Cass Freight Index is down for first time in five months

Shipments and expenditures are both down, and other freight indices are showing some recent slippage

By ·

Following four straight months of sequential growth, the Cass Information Systems Freight Index declined in July.

The Index, which measures the number of shipments and expenditures that are processed through Cass’s account payable systems, indicated that July shipments at 1.011 were 8.6 percent lower than June shipments and 6.7 percent higher than July 2009. While shipments were down for the first time in five months, shipments remained above 1.0 for the third straight month. May marked the first time that shipments were above 1.0 since November 2008.

July’s shipment expenditures at 1.832 were 4.5 percent lower than June’s 1.919, and were 18.6 percent better than July 2009’s 1.491.

Many trucking industry executives and analysts consider the Cass Freight Index as an accurate barometer of freight volumes and market conditions, with Credit Suisse analyst Chris Ceraso stating in research notes that the Cass Freight Index sometimes leads the American Trucking Associations (ATA) tonnage index at turning points, which lends to the value of the Cass Freight Index.

One thing in common that the most recent Cass Freight Index and the ATA tonnage index have in their most recent editions is that shipment and tonnage levels, respectively, are down. These findings are in sync with other recent economic reports that the economic is slowing down after a promising first half of 2009.

Among the recent economic indicators are recent reports from the Department of Commerce, which noted new orders for manufactured goods decreased 1.2 percent in June to $406.4 billion, and shipments declined 0.8 percent to $411.2 billion, and new orders for manufactured durable goods in June 2010 fell 1.0 percent, to $190.5 billion and inventories rose 0.9 percent in June.

What’s more, the Institute of Supply Management reported yesterday that its manufacturing index, also known as the PMI, has declined for three straight months, although it remains above 50 percent which indicates the economy is growing.

Charles W. “Chuck” Clowdis, Managing Director, Transportation Advisory Services, at IHS Global Insight, told LM that it appears the inventory replenishment phase has passed and the economy has been sluggish also, coupled with the fact that consequently, tonnage and revenue gains have slowed likewise.

“Full recovery appears further out than we had previously hoped,” said Clowdis. “In my opinion, the unemployment rate continues to keep consumer spending low-not only by those unemployed obviously, but making employed individuals even more cautious about spending.”

And while year-over-year numbers may continue to mildly improve, compared to 2005-2006, the economy has a ways to go yet, according to Clowdis. And shippers, he said are bracing for rate increases. But the best news for them is that as recovery slows, the increases requested by transport providers will not be as large as they may have been with lessened capacity and rising fuel costs.”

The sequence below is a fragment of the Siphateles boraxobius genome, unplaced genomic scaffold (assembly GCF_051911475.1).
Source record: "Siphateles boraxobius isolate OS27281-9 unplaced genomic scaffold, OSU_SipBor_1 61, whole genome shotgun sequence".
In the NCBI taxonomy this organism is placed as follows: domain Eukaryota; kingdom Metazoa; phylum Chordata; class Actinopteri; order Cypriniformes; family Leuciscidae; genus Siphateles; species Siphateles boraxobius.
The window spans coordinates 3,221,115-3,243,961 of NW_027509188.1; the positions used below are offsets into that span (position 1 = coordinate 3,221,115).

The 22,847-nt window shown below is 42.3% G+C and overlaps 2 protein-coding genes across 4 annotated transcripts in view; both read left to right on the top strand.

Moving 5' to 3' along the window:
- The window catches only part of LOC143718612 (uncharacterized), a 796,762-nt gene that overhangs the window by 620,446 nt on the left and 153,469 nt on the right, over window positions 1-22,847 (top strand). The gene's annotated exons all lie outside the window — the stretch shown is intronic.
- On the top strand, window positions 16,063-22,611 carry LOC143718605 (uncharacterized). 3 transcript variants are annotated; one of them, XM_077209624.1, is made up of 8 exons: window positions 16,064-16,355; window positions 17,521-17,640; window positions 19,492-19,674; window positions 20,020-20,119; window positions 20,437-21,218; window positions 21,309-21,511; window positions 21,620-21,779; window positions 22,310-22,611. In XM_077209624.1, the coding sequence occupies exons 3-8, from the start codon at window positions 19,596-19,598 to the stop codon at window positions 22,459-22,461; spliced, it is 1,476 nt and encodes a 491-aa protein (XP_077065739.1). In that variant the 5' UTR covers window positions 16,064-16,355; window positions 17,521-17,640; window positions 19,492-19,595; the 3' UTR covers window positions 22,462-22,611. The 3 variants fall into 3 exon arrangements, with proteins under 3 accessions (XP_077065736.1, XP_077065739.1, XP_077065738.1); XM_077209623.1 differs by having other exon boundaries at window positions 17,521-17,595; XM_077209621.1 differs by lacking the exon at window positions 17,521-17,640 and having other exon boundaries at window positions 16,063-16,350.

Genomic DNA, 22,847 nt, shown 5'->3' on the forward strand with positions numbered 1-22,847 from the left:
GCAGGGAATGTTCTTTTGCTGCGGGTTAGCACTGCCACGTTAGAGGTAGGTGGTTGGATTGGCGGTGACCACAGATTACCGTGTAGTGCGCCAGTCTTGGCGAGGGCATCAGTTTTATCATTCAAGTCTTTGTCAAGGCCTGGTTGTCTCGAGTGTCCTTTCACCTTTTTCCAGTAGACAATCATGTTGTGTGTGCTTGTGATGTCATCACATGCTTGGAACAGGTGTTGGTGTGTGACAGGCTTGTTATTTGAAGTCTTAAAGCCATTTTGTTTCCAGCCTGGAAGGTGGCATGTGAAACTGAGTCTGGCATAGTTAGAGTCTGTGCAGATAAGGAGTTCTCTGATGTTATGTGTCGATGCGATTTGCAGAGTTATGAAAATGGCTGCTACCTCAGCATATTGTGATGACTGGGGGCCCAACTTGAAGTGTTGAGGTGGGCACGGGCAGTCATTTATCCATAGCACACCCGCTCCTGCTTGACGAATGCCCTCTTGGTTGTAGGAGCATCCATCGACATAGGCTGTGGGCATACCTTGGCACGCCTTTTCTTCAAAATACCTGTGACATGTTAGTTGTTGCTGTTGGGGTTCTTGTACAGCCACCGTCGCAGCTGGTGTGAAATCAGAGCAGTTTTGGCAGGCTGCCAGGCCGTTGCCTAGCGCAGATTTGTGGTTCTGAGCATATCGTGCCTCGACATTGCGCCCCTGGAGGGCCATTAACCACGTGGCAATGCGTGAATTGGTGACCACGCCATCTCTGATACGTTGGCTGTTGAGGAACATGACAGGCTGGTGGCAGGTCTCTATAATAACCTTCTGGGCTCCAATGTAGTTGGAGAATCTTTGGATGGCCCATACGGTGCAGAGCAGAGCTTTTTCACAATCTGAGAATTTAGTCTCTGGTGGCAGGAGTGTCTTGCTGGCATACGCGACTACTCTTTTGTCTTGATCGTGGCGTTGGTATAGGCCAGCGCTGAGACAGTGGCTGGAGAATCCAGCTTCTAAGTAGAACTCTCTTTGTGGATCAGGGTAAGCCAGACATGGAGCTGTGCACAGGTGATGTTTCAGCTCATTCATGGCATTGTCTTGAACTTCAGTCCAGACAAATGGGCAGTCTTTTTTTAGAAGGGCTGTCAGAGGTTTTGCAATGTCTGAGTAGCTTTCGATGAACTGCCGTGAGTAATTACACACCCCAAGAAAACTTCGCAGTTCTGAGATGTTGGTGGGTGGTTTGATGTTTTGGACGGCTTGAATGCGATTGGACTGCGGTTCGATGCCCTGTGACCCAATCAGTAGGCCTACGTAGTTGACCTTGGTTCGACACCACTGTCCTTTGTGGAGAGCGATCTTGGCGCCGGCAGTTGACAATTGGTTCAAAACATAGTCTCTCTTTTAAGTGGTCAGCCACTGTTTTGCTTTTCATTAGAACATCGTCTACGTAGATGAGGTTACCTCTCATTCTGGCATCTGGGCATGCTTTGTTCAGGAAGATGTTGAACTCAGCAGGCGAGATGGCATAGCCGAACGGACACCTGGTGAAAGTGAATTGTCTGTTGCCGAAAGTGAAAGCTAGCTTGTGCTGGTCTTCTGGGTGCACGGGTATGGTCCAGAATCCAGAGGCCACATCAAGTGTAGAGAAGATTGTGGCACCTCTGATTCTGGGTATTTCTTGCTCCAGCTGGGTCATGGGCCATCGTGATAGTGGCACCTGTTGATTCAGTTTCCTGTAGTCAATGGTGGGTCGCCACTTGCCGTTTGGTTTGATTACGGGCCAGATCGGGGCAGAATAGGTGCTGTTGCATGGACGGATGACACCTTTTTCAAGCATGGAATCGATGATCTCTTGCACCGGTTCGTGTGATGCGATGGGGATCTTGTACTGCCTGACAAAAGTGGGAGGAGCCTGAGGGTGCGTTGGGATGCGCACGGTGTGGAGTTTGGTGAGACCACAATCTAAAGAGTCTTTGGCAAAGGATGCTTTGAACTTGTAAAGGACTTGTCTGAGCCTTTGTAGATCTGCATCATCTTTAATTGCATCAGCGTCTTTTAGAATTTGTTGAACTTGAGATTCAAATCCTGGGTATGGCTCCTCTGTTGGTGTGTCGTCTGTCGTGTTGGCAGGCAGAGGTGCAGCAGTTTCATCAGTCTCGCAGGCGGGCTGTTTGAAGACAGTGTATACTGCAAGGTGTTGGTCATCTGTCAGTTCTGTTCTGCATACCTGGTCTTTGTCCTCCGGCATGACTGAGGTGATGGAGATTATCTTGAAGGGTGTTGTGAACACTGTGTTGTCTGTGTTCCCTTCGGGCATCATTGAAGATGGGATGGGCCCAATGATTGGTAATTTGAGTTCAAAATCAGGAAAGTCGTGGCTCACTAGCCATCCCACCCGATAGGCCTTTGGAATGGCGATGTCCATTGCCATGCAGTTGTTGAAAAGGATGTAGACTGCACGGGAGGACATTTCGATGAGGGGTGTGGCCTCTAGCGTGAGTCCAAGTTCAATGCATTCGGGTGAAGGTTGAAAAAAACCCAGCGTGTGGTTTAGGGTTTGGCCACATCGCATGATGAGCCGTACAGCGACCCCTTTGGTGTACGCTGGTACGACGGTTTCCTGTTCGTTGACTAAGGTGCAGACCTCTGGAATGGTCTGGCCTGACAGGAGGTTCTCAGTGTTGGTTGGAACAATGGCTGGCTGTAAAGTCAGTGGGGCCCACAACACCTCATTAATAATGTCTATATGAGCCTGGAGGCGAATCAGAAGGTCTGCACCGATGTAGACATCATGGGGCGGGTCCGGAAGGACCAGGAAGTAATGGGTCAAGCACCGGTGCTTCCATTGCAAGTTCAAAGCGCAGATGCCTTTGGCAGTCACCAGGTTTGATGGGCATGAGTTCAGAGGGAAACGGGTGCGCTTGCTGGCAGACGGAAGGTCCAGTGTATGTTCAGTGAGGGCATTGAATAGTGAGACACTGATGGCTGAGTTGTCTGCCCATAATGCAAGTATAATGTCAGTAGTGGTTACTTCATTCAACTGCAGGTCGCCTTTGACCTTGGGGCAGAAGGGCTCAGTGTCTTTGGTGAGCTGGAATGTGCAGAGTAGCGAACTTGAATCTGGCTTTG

Even though industry conditions may appear to be losing traction, a trucking industry executive whom declined to be identified said his company continues to see demand holding up relatively well.

“Shippers are clearly interested in securing capacity,” he said. “They’re taking steps to ensure they have the resources they need from their key carriers, particularly as we approach the higher-volume seasonal shipping months.” 


About the Author

Jeff Berman, Group News Editor
Jeff Berman is Group News Editor for Logistics Management, Modern Materials Handling, and Supply Chain Management Review. Jeff works and lives in Cape Elizabeth, Maine, where he covers all aspects of the supply chain, logistics, freight transportation, and materials handling sectors on a daily basis. Contact Jeff Berman

Subscribe to Logistics Management Magazine!

Subscribe today. It's FREE!
Get timely insider information that you can use to better manage your entire logistics operation.
Start your FREE subscription today!

Latest Whitepaper
Face security threats head-on. Protect data beyond perimeter.
Traditional Data Loss Protection (DLP) solutions present a number of serious shortcomings and challenges for companies deploying them, creating a clear gap in the market.
Download Today!
From the January 2018 Logistics Management Magazine Issue
Industry experts agree that costs across all sectors worldwide will continue to rise in 2018, and the most successful shippers will be those that are able to mitigate their impact on profitability. And, the right technology will play an increasingly vital role in driving efficiencies across the global logistics network.
The Future of Retail Distribution
Navigating the Reverse Supply Chain for Connected Devices
View More From this Issue
Subscribe to Our Email Newsletter
Sign up today to receive our FREE, weekly email newsletter!
Latest Webcast
Securing IoT data across the connected supply chain
Learn why a holistic approach to IAM is the most effective way to govern access to your systems and information requested by your partners, vendors, customers, and connected devices.
Register Today!
EDITORS' PICKS
State of Global Logistics: Delivering above and beyond
Industry experts agree that costs across all sectors worldwide will continue to rise in 2018, and...
2018 Rate Outlook: Economic Expansion, Pushing Rates Skyward
Trade and transport analysts see rates rising across all modes in accordance with continued...

Building the NextGen Supply Chain: Keeping pace with the digital economy
Peerless Media’s 2017 Virtual Summit shows how creating a data-rich ecosystem can eliminate...
2017 NASSTRAC Shipper of the Year: Mallinckrodt; Mastering and managing complexity
An inside look at how a large pharmaceutical firm transformed its vendor and supplier relationships...